In 1938 George began directing movies. He made 6 that year: Ghost Town Riders, Prairie Justice, Guilty Trails, Black Bandit, Outlaw Express, and Western Trails, all of which he also wrote. I’m not sure which of these came out first, but did read somewhere it was Black Bandit, a western starring Bob Baker the singing cowboy. George would go on to direct 58 films and TV series, including several that are quite significant to the horror genre. In 1941 he directed Horror Island, Man Made Monster, and his best known picture The Wolf Man (what a year!). He directed multiple episodes of The Veil for television in 1958. Between 1966-1967 he directed one episode of The Green Hornet, seven episodes of The Man from U.N.C.L.E. and ten episodes of Batman.


Beginning in 1941 George even worked as a producer in Hollywood, racking up 17 producer credits in all including such notable films as: The Wolf Man, Ghost of Frankenstein, Invisible Agent, Frankenstein Meets the Wolf Man, and The Phantom of the Opera (1943 version starring Claude Rains). His last producer credit is listed as The Wolfman, an eight minute abridgment of the 1941 feature The Wolf Man, released in 16mm film format (which he also directed).

George was a multi-talented man who had a long Hollywood career. His wife’s name was Danny Shannon, and they had a daughter named Shy Waggner who even had a small role at age 25 in The Fighting Kentuckian, a John Wayne film written and directed by George. He passed away on December 11th, 1984 in Hollywood of natural causes at age 90. Here’s a salute to this multi-talented and little recognized talent of the silver screen.

Thursday, January 7

Trailer for The Wolfman 2010

WOLF MEN : The Men Who Created 1941’s THE WOLF MAN

Over the next few weeks I'll be looking at the Wolf Man film, Lon Chaney Jr., and Jack Pierce. To kick off the month long celebration, below is an article by Universal employee and major Monster-kid Scott Essman. Scott has worked hard to keep classic monsters alive and well, and this is just one of many such articles he's written on all the creatures we know and love. Enjoy!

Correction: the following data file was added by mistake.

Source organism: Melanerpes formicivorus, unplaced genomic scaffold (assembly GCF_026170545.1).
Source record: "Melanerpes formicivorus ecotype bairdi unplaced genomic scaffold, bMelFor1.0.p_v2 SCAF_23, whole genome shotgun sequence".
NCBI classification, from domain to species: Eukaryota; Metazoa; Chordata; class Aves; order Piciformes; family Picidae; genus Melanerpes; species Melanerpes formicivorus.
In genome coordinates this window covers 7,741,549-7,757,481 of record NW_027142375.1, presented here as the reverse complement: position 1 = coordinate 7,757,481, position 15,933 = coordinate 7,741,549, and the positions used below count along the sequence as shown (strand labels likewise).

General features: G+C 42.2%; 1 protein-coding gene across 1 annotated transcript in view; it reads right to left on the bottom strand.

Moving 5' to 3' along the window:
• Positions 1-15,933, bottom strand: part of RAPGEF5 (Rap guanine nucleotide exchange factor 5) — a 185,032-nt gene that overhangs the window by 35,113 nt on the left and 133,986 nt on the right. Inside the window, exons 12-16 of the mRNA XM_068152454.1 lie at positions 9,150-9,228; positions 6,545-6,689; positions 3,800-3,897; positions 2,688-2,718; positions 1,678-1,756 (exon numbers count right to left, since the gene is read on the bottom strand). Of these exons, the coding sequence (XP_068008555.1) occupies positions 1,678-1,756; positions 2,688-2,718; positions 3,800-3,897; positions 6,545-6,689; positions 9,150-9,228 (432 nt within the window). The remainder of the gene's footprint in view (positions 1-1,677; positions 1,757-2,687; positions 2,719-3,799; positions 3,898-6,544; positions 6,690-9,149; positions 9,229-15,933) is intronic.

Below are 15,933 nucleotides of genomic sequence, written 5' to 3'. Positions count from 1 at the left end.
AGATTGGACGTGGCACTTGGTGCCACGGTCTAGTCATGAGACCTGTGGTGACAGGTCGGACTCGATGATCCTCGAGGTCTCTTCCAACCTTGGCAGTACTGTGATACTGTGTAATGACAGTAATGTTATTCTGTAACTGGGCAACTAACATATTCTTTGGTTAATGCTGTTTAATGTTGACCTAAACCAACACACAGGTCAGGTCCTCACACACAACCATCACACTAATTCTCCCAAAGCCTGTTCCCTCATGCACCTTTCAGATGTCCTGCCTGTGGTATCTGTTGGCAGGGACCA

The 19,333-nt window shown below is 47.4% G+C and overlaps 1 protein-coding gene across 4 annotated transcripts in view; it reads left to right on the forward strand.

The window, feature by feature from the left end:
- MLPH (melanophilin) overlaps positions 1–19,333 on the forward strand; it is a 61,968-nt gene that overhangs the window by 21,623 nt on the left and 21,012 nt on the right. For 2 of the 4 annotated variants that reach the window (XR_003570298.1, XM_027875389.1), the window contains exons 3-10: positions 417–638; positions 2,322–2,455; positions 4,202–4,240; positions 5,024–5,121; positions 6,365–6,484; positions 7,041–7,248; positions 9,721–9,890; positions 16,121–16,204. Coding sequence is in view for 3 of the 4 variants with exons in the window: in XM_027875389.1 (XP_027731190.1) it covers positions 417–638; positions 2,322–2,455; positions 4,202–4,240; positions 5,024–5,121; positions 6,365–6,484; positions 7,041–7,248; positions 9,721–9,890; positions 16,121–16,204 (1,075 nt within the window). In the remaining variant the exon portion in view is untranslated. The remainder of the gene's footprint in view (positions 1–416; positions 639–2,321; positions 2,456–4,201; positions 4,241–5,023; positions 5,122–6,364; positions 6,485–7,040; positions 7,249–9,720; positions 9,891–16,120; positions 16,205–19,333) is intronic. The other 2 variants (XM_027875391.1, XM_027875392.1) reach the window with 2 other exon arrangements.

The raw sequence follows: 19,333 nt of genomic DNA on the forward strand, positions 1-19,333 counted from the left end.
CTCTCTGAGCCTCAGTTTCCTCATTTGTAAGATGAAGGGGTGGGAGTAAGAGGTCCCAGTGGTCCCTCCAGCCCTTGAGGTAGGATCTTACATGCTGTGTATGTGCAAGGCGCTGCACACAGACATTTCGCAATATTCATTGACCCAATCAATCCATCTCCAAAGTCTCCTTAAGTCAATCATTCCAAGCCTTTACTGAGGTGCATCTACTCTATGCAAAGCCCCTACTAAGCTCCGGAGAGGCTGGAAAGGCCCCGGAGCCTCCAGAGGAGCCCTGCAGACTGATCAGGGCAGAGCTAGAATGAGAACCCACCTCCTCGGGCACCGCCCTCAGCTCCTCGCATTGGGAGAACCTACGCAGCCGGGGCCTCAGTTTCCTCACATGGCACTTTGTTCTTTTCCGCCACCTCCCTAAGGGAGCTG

WOLF MEN : The Men Who Created 1941’s THE WOLF MAN

by Scott Essman

The long-awaited release of Universal Studios’ 2010 version of The Wolfman conjures the history of the men who made the original horror films at the studio in the 1920s through the 1940s. Not only was the original 1941 film The Wolf Man key among them, but the rich history of the other films is directly tied into both why and how that film was created.

In 1928, after his father had appointed 21-year-old Carl Laemmle, Jr. as head of production at Universal Studios, the machinery was in place for a new wave of films based on classic horror stories. By 1931, the studio had both Dracula and Frankenstein as two of its greatest successes, and they followed those up with a few more early 1930s originals, including The Mummy and The Invisible Man.

By 1935, they had produced Werewolf of London, their first film based on the Loup-Garou stories from France of men who turned into wolves at the turning of a full moon. When the Laemmles left the studio in 1937, Universal seemed doomed to a slate of poorly produced sequels to the great films of the Laemmle era as quickly churned out sequels to Dracula, Frankenstein, and The Mummy arrived in droves. However, there was one exception to the rule which arrived in 1941 which would set a new standard and ultimately be ranked with the greatest of the Universal horror classics.

As the 1940s began, horror movies were beginning to take a back seat to sweeping romantic dramas and comedies. But one intended B picture was the landmark The Wolf Man, reestablishing the horror genre at Universal. The film was originally meant for Boris Karloff some ten years earlier, but by 1941, when Karloff had moved onto mad scientists and other older characters, a new actor was positioned as the new Karloff at the studio. His name was Lon Chaney, Jr. Until the late 1930s, the younger Chaney had been less heralded than his silent movie superstar father, but his appearance in 1939’s adaptation of Of Mice and Men put him on the cinematic map. Chaney, Jr. was a star in the making and Universal snapped him up for a run of horror films that lasted throughout the 1940s. With Jack Pierce’s innovative makeup - a more thorough lycanthrope overhaul of Chaney Jr.’s face than had been utilized on Henry Hull in Werewolf of London - The Wolf Man was a remarkable horror movie character and equally as memorable as Karloff’s Frankenstein Monster and Mummy and Bela Lugosi’s Dracula.